NaNoWriMo Next Steps--Writing, Publishing and Book Marketing discussion

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Who do you allow to read your novel drafts?

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message 1: by Gail (new)

Gail Martin (GailZMartin) | 47 comments Mod
Who is your beta reader--the person who reads your manuscript and helps you refine your story? What's your process?


message 2: by Lucinda (new)

Lucinda | 20 comments Currently no one but i have to say that whilst i am writing it helps to read aloud parts of the narrative and detailed action scenes, so i can put myself in the place of the reader and gain another perspective. I have found that making a battle scene intense and realistic can be challenging, but also exciting too when you loose yourself in the moment.


message 3: by Betty (new)

Betty Cross (BettyCross) | 24 comments I work with a professional editor, Christina James Chase. I have to pay her, but I can take it off my income tax as a business deduction the next year, so it's all good. After I get feedback from her, and only then, do I prepare the draft that I feel comfortable submitting to a publisher.


message 4: by Gail (new)

Gail Martin (GailZMartin) | 47 comments Mod
I'm fortunate enough to have a husband who is a great editor, and I also have a friend who reads the almost-finished draft as a beta reader. But I'm intrigued by the forewards to books I've read where people have a half a dozen beta readers. I'm interested to see how other people do it!


message 5: by Betty (new)

Betty Cross (BettyCross) | 24 comments I run some of my chapters by a writers' critique group I meet with twice a month (including tomorrow night). I can't do a whole novel that way. They'd have no time for anything else. But, I've found it's a great way to find out if your opening chapter really starts the book off on the right foot.


message 6: by Gail (new)

Gail Martin (GailZMartin) | 47 comments Mod
I think the biggest part is finding people you trust who "get" the genre so that they're helping you make your book, chapter or opening few pages as good as possible.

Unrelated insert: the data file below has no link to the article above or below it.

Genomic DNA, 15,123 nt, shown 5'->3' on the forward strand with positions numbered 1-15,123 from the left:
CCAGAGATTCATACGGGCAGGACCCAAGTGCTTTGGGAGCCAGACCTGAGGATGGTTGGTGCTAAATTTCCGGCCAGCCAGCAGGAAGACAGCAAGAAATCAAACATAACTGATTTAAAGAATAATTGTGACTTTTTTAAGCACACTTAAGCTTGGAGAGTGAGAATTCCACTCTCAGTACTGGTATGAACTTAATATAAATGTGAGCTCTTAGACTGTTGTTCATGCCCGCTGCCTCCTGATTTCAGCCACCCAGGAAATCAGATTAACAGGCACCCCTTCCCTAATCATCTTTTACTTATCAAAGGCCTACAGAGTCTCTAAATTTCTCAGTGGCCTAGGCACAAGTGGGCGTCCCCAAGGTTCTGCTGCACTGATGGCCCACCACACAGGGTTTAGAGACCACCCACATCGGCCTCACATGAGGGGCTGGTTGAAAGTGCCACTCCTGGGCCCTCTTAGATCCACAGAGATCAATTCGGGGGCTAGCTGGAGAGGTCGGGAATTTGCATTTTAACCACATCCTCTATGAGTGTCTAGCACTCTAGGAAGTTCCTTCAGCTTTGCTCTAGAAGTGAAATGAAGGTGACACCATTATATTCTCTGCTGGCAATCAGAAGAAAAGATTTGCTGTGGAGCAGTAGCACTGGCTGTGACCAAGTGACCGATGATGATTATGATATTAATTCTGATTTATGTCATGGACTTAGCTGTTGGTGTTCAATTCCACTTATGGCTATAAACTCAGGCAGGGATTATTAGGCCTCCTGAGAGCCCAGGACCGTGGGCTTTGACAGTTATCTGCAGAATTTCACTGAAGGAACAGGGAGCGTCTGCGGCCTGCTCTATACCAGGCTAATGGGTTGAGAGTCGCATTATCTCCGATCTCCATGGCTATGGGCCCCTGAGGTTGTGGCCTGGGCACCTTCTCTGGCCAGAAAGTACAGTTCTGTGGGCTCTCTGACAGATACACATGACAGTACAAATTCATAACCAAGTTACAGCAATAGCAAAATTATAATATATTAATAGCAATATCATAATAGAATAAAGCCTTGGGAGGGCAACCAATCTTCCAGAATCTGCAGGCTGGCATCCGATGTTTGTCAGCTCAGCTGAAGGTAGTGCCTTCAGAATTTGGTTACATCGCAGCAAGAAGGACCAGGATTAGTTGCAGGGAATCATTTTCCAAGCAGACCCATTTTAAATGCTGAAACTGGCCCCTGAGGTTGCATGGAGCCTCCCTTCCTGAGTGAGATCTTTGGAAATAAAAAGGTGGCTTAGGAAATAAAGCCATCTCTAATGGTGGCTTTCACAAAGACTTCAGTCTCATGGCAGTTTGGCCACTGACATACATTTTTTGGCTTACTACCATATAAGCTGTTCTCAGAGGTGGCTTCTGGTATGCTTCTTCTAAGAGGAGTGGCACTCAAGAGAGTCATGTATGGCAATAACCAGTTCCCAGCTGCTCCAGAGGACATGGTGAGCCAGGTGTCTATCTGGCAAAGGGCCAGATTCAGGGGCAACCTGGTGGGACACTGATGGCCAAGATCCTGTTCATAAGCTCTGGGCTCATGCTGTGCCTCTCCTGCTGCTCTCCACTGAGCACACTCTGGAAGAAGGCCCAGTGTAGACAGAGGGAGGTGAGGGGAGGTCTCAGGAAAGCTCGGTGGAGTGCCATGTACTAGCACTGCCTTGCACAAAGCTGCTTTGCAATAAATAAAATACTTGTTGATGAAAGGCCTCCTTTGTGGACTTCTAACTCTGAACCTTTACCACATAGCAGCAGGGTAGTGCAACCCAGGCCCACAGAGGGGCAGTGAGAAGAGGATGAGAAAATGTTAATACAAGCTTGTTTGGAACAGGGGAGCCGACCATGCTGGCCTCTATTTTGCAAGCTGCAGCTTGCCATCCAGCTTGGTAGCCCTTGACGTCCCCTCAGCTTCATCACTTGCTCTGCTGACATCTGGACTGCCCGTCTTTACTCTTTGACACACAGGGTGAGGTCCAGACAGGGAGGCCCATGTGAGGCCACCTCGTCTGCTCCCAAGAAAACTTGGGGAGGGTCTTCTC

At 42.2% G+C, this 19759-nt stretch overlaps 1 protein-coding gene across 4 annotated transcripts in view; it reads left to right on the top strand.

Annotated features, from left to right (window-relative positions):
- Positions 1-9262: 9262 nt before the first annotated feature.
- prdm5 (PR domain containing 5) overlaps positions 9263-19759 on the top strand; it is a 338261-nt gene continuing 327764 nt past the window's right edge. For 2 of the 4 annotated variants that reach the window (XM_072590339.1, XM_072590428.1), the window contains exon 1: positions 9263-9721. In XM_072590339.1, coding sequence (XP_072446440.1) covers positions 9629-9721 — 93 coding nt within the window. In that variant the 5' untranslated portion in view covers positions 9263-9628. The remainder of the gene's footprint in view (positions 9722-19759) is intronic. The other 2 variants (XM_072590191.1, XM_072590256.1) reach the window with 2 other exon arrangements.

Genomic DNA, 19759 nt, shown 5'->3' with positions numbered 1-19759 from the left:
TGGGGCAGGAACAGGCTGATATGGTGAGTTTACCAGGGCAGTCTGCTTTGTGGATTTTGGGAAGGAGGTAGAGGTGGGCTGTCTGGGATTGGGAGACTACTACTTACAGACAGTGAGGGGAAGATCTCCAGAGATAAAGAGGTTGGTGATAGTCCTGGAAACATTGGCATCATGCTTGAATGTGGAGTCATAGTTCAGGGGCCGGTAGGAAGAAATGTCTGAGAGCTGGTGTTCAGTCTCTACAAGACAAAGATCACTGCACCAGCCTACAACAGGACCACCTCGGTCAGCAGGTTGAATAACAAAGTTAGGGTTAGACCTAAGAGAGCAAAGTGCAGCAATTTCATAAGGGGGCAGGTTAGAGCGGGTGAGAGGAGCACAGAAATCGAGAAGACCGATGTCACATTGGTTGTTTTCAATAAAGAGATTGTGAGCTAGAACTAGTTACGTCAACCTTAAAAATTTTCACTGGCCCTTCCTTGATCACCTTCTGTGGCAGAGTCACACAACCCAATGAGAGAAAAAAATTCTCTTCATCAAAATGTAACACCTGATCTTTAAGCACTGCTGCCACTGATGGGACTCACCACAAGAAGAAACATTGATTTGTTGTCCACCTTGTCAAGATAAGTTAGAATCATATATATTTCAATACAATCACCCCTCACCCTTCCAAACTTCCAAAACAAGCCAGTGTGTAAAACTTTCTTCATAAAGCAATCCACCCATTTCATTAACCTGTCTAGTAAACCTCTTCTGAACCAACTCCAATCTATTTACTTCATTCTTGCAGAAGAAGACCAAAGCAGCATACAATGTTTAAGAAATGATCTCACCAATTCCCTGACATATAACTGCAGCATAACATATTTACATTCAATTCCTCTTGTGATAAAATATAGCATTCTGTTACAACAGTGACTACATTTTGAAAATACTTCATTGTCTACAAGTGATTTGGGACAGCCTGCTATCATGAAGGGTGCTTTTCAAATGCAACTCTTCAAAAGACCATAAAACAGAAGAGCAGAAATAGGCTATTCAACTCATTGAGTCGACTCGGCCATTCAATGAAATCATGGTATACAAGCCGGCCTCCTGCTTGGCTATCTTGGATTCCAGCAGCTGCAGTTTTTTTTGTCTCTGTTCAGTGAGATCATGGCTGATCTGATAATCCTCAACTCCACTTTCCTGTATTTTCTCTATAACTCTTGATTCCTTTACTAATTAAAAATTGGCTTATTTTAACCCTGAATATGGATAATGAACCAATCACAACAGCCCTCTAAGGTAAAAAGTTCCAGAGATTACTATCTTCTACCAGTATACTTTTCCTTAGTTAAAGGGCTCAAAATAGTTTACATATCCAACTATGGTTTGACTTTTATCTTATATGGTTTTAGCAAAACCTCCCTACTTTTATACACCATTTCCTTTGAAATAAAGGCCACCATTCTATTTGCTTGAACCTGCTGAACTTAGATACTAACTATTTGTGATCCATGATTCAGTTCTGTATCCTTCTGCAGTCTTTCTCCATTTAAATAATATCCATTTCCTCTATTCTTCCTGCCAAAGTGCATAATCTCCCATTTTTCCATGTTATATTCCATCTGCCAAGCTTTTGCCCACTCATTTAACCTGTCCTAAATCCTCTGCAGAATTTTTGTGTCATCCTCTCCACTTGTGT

message 7: by Betty (new)

Betty Cross (BettyCross) | 24 comments Gail wrote: "I think the biggest part is finding people you trust who "get" the genre so that they're helping you make your book, chapter or opening few pages as good as possible."
That's certainly true, Gail. I was in a critique group once where 3 of about 8 or 9 members fundamentally didn't "get" the fantasy genre. One of them complained my characters didn't have "regular names." Another couldn't conceive of the idea of a fantasy world with apparently human-like actors. He wanted to know "how they got there." One told me to redo it as a sci-fi novel. Now THAT he could understand. The critique group I'm in now "gets" all the genres I work in.


message 8: by Gail (new)

Gail Martin (GailZMartin) | 47 comments Mod
Betty wrote: "Gail wrote: "I think the biggest part is finding people you trust who "get" the genre so that they're helping you make your book, chapter or opening few pages as good as possible."
That's certainly..."


I'm glad you transcended that awful experience. I had a bad "writing group" experience when I was first starting out, and it made my shy away from critique groups altogether, which probably meant that I missed out on some good ones. But as you say, you need to find a group that "gets" the genre and also one where people aren't jealous when someone writes something that is very good. And for those who have found helpful groups, good for you!


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